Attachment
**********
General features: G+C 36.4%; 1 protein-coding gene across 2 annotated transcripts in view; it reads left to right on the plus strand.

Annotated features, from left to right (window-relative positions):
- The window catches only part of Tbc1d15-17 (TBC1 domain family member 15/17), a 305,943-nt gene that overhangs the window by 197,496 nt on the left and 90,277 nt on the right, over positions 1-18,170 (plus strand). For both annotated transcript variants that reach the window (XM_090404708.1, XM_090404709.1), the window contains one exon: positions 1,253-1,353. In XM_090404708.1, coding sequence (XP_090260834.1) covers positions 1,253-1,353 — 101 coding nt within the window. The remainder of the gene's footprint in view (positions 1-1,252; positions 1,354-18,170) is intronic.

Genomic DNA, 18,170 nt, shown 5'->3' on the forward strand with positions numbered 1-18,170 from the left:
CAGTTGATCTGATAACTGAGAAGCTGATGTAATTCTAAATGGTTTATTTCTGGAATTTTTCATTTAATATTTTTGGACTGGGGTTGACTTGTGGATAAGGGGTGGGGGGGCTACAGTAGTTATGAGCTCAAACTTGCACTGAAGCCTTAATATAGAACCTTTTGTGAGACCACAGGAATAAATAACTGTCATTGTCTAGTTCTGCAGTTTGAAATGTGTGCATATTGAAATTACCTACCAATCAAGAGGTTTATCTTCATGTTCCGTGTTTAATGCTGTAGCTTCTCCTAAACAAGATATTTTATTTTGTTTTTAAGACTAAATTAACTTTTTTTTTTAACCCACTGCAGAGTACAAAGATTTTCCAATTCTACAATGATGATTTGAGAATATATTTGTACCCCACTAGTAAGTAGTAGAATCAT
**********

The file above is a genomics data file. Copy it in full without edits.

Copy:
General features: G+C 36.4%; 1 protein-coding gene across 2 annotated transcripts in view; it reads left to right on the plus strand.

Annotated features, from left to right (window-relative positions):
- The window catches only part of Tbc1d15-17 (TBC1 domain family member 15/17), a 305,943-nt gene that overhangs the window by 197,496 nt on the left and 90,277 nt on the right, over positions 1-18,170 (plus strand). For both annotated transcript variants that reach the window (XM_090404708.1, XM_090404709.1), the window contains one exon: positions 1,253-1,353. In XM_090404708.1, coding sequence (XP_090260834.1) covers positions 1,253-1,353 — 101 coding nt within the window. The remainder of the gene's footprint in view (positions 1-1,252; positions 1,354-18,170) is intronic.

Genomic DNA, 18,170 nt, shown 5'->3' on the forward strand with positions numbered 1-18,170 from the left:
CAGTTGATCTGATAACTGAGAAGCTGATGTAATTCTAAATGGTTTATTTCTGGAATTTTTCATTTAATATTTTTGGACTGGGGTTGACTTGTGGATAAGGGGTGGGGGGGCTACAGTAGTTATGAGCTCAAACTTGCACTGAAGCCTTAATATAGAACCTTTTGTGAGACCACAGGAATAAATAACTGTCATTGTCTAGTTCTGCAGTTTGAAATGTGTGCATATTGAAATTACCTACCAATCAAGAGGTTTATCTTCATGTTCCGTGTTTAATGCTGTAGCTTCTCCTAAACAAGATATTTTATTTTGTTTTTAAGACTAAATTAACTTTTTTTTTTAACCCACTGCAGAGTACAAAGATTTTCCAATTCTACAATGATGATTTGAGAATATATTTGTACCCCACTAGTAAGTAGTAGAATCAT